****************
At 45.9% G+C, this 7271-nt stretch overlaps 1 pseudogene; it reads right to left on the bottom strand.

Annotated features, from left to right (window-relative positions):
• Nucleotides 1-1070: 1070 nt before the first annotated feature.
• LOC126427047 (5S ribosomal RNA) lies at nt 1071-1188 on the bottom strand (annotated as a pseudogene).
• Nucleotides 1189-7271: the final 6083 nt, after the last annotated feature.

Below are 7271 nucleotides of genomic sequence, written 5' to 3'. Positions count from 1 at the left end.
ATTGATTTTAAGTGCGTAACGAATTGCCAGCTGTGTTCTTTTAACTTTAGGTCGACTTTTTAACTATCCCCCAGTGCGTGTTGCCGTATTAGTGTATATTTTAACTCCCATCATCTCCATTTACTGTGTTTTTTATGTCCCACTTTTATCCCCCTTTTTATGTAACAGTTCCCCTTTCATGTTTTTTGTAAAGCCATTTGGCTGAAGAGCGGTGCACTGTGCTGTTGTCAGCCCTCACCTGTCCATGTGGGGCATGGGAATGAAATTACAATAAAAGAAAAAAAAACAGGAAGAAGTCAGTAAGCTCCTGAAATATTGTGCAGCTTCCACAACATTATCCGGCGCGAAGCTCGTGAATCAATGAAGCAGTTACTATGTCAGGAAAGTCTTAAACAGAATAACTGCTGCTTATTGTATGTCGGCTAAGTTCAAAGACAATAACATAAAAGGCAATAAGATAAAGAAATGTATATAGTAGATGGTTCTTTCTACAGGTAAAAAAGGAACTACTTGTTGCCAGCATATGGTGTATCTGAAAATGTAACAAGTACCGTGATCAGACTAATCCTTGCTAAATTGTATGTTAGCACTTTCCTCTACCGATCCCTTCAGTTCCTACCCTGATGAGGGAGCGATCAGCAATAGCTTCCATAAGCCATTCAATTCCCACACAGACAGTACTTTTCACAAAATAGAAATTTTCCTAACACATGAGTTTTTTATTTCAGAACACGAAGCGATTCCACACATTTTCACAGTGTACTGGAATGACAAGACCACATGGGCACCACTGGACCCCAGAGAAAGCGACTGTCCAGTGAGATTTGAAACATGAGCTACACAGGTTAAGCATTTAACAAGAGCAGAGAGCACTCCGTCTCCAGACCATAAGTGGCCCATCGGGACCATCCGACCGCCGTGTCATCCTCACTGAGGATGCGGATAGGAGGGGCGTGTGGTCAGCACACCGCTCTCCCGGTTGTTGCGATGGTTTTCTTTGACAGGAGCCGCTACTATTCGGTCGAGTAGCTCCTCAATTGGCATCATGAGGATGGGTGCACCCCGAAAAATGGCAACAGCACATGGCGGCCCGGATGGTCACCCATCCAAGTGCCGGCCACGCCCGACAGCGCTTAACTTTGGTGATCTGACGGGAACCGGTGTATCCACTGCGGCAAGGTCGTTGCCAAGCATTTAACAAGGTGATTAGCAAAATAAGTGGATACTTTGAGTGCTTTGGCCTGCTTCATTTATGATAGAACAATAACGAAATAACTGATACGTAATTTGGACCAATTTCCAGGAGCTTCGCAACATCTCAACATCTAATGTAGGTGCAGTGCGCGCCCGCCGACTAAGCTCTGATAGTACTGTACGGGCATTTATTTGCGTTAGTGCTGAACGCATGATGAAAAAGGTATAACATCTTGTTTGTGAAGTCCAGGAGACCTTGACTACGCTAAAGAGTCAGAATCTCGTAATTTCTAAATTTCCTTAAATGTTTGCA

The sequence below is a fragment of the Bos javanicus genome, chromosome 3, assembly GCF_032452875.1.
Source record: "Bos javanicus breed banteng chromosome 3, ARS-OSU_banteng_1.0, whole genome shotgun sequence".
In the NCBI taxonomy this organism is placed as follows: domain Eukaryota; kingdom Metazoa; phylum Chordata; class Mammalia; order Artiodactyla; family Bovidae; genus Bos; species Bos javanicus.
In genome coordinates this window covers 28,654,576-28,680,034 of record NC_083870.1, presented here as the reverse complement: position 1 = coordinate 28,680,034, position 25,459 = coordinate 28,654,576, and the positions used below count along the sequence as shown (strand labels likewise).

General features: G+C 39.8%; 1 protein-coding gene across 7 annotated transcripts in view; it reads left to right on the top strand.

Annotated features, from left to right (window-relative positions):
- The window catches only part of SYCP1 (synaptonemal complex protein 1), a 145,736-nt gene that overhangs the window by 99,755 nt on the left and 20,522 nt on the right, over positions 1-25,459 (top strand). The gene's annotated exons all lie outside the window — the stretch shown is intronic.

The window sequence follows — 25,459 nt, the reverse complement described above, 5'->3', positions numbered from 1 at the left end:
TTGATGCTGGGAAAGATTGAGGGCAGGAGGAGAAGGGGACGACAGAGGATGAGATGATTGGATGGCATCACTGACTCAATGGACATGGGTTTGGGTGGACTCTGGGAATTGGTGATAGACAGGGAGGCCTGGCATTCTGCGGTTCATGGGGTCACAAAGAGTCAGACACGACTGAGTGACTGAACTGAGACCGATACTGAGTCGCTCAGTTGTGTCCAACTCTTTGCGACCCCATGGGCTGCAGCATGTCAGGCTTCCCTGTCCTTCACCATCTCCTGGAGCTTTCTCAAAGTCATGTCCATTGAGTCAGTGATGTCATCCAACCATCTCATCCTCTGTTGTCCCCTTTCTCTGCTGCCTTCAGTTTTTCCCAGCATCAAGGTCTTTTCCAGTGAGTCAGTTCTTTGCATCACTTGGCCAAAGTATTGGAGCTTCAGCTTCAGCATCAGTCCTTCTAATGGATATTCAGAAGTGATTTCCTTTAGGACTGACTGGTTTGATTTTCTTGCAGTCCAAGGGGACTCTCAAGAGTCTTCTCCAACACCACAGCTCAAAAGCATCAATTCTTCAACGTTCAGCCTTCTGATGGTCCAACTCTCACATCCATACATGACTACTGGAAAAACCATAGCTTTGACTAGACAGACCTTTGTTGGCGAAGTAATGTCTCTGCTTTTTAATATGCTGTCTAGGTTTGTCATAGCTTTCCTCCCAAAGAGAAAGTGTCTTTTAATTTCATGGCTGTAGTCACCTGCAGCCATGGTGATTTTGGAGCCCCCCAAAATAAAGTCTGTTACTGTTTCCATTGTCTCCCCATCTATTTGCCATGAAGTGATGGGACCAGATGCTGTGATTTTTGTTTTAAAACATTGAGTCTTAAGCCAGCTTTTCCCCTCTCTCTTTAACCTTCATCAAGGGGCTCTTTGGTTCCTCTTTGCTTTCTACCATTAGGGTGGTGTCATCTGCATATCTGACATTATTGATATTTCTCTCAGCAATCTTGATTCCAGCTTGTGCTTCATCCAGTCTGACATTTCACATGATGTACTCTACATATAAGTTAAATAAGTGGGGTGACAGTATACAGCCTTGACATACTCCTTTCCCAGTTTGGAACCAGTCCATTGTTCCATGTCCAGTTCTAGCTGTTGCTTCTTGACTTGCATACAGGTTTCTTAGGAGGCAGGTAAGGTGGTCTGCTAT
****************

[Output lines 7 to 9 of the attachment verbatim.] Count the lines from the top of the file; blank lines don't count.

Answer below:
ATTGATTTTAAGTGCGTAACGAATTGCCAGCTGTGTTCTTTTAACTTTAGGTCGACTTTTTAACTATCCCCCAGTGCGTGTTGCCGTATTAGTGTATATTTTAACTCCCATCATCTCCATTTACTGTGTTTTTTATGTCCCACTTTTATCCCCCTTTTTATGTAACAGTTCCCCTTTCATGTTTTTTGTAAAGCCATTTGGCTGAAGAGCGGTGCACTGTGCTGTTGTCAGCCCTCACCTGTCCATGTGGGGCATGGGAATGAAATTACAATAAAAGAAAAAAAAACAGGAAGAAGTCAGTAAGCTCCTGAAATATTGTGCAGCTTCCACAACATTATCCGGCGCGAAGCTCGTGAATCAATGAAGCAGTTACTATGTCAGGAAAGTCTTAAACAGAATAACTGCTGCTTATTGTATGTCGGCTAAGTTCAAAGACAATAACATAAAAGGCAATAAGATAAAGAAATGTATATAGTAGATGGTTCTTTCTACAGGTAAAAAAGGAACTACTTGTTGCCAGCATATGGTGTATCTGAAAATGTAACAAGTACCGTGATCAGACTAATCCTTGCTAAATTGTATGTTAGCACTTTCCTCTACCGATCCCTTCAGTTCCTACCCTGATGAGGGAGCGATCAGCAATAGCTTCCATAAGCCATTCAATTCCCACACAGACAGTACTTTTCACAAAATAGAAATTTTCCTAACACATGAGTTTTTTATTTCAGAACACGAAGCGATTCCACACATTTTCACAGTGTACTGGAATGACAAGACCACATGGGCACCACTGGACCCCAGAGAAAGCGACTGTCCAGTGAGATTTGAAACATGAGCTACACAGGTTAAGCATTTAACAAGAGCAGAGAGCACTCCGTCTCCAGACCATAAGTGGCCCATCGGGACCATCCGACCGCCGTGTCATCCTCACTGAGGATGCGGATAGGAGGGGCGTGTGGTCAGCACACCGCTCTCCCGGTTGTTGCGATGGTTTTCTTTGACAGGAGCCGCTACTATTCGGTCGAGTAGCTCCTCAATTGGCATCATGAGGATGGGTGCACCCCGAAAAATGGCAACAGCACATGGCGGCCCGGATGGTCACCCATCCAAGTGCCGGCCACGCCCGACAGCGCTTAACTTTGGTGATCTGACGGGAACCGGTGTATCCACTGCGGCAAGGTCGTTGCCAAGCATTTAACAAGGTGATTAGCAAAATAAGTGGATACTTTGAGTGCTTTGGCCTGCTTCATTTATGATAGAACAATAACGAAATAACTGATACGTAATTTGGACCAATTTCCAGGAGCTTCGCAACATCTCAACATCTAATGTAGGTGCAGTGCGCGCCCGCCGACTAAGCTCTGATAGTACTGTACGGGCATTTATTTGCGTTAGTGCTGAACGCATGATGAAAAAGGTATAACATCTTGTTTGTGAAGTCCAGGAGACCTTGACTACGCTAAAGAGTCAGAATCTCGTAATTTCTAAATTTCCTTAAATGTTTGCA

The sequence below is a fragment of the Bos javanicus genome, chromosome 3, assembly GCF_032452875.1.
Source record: "Bos javanicus breed banteng chromosome 3, ARS-OSU_banteng_1.0, whole genome shotgun sequence".